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Classical Tahoe
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 Off Season Sundays, a content-sourced newsletter on music and musicians, local and lifestyle interest stories. 
 
images from this community and beyond
Rehearsal for Puccini’s Madama Butterfly
Photos by Jonathan Tichler / MetOpera
@MetOpera
 Maxfield Parrish, "The Lantern Bearers" (1908), oil on canvas mounted on board.

On View: Crystal Bridges Museum of American Art, Bentonville, Arkansas
@crystalbridgesmuseum

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performances we're eyeing

Madama Butterfly

Metropolitan Opera
Madama Butterfly, Metropolitan Opera, New York City,
October 11, 2019 - April 11, 2020. 

"Puccini achieved a new level of sophistication with his use of the orchestra in this score, with subtle colorings and sonorities throughout. But the opera rests squarely on the performer of the title role: On stage for most of the time, Cio-Cio-San is the only character that experiences true (and tragic) development. The singer must convey an astounding array of emotions and characteristics, from ethereal to fleshly to intelligent to dreamy-bordering-on-insane, to resigned in the final scene." Metopera.org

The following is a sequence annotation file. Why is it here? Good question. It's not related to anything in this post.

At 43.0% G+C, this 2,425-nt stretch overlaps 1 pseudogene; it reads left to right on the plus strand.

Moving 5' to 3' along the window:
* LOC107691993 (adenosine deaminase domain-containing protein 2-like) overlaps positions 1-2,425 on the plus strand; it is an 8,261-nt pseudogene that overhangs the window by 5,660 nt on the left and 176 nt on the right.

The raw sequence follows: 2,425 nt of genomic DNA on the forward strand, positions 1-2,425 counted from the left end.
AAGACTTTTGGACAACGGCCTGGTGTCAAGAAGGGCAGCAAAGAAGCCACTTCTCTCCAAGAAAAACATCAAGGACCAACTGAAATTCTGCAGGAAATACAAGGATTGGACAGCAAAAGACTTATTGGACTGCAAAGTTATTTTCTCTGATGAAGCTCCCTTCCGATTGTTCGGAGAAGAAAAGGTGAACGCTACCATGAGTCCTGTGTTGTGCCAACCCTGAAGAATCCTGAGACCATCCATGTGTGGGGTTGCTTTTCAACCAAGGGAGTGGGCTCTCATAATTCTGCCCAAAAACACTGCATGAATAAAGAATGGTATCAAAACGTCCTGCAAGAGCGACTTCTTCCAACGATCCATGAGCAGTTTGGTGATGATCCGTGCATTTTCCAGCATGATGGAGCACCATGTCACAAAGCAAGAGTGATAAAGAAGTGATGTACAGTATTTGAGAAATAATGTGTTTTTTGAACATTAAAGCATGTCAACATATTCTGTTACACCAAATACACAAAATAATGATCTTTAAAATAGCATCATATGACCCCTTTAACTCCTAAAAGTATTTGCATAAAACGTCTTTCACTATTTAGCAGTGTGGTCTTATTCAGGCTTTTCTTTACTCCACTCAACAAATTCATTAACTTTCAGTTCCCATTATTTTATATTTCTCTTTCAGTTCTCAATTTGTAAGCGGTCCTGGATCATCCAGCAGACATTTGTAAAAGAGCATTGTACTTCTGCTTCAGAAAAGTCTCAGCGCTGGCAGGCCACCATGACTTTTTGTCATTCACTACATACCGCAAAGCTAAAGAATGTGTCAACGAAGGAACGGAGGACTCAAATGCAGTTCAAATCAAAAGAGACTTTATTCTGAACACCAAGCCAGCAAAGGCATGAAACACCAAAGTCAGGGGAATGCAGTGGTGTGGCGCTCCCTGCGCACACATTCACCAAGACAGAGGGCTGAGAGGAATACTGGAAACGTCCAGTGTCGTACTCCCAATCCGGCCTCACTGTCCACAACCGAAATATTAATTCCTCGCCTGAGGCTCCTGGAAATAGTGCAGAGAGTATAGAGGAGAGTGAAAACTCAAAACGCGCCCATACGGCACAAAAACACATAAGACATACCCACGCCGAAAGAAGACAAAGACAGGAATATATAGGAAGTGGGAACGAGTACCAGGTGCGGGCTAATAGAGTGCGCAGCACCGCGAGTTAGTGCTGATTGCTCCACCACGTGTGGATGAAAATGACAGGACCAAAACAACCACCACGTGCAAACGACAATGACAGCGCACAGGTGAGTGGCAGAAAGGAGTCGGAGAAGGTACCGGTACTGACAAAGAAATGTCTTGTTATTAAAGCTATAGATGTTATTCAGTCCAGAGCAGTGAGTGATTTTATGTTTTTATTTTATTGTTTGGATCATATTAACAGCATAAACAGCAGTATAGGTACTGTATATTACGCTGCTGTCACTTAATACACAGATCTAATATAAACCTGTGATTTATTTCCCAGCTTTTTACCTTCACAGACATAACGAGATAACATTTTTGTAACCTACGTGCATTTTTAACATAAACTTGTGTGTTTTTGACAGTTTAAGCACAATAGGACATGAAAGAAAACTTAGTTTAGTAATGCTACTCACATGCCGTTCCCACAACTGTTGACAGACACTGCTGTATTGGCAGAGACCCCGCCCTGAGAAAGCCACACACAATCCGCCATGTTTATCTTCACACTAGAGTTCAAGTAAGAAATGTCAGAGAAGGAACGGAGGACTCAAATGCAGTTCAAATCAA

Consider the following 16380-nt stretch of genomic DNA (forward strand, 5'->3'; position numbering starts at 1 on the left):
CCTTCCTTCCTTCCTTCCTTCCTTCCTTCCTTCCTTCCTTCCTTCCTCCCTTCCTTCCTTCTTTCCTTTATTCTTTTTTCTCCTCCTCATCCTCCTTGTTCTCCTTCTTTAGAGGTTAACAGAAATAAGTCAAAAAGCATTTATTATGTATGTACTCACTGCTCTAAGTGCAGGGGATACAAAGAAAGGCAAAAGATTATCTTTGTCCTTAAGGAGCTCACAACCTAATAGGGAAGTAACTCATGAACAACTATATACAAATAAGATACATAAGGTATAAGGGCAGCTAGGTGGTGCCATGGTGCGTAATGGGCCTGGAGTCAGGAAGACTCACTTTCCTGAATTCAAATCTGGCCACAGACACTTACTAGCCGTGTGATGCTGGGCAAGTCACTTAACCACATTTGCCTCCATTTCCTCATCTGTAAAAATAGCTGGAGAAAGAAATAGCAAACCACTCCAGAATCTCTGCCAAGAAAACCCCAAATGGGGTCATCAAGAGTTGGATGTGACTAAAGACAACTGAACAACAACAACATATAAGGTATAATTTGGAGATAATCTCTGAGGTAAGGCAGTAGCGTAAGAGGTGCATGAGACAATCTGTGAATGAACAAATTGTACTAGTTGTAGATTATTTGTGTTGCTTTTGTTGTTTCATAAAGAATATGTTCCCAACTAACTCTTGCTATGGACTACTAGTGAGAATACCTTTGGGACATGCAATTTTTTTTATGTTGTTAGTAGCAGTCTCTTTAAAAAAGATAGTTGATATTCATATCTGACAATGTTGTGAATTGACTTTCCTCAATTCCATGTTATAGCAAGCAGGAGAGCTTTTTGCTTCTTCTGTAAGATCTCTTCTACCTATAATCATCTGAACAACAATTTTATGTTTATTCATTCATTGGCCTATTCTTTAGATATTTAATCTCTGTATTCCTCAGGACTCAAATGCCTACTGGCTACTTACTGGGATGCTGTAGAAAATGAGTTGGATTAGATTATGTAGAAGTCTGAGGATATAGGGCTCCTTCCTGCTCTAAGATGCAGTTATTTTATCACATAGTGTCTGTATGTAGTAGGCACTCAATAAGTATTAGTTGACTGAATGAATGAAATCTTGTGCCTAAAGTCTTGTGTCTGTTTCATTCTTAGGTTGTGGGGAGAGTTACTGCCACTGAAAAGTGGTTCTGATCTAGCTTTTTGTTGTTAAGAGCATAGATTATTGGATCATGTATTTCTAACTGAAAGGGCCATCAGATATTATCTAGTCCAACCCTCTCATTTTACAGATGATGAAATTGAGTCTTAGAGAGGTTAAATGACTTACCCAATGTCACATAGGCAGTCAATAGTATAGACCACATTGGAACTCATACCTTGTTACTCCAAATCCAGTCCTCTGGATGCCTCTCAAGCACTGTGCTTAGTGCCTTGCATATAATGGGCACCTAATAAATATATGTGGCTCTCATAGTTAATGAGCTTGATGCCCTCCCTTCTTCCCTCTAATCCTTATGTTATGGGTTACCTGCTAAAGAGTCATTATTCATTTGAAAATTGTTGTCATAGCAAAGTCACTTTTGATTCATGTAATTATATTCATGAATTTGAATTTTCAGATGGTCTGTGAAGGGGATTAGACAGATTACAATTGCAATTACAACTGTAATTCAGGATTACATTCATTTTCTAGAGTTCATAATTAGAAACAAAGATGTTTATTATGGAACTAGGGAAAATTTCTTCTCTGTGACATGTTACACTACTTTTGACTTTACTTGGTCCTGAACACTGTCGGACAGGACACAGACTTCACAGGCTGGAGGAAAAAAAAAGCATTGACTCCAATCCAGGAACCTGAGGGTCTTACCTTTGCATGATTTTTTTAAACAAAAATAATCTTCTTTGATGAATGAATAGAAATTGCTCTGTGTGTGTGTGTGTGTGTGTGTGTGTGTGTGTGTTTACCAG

additional details
articles and musings from around the web
Mathematics as a Cultural Force

Historian Amir Alexander on Euclidean geometry’s far-reaching effects.

Longreads
In his new book, Proof!: How the World Became Geometrical, historian Amir Alexander advances an audacious claim: that Euclidean geometry profoundly influenced not just the history of mathematics, but also broader sociopolitical reality. In prose that makes his passion for the material both clear and catching, he describes how Euclid’s Elements present a vision of a perfectly rational order, but one that was viewed as purely theoretical: There was no place for geometrical ideals in messy reality. In the 1400s, Leon Battista Alberti, an Italian polymath, upended that understanding, countering that the world was, in fact, fundamentally geometrical. Other thinkers, from Copernicus to Galileo, followed. And, as Alexander argues, this sea change had profound implications: If the world was geometrical—not only rational, but also hierarchical and permanent—then that was the divinely ordained social order, too. Euclidean geometry, that is, was used to justify monarchy.
 
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Sunday, October 6, 2019
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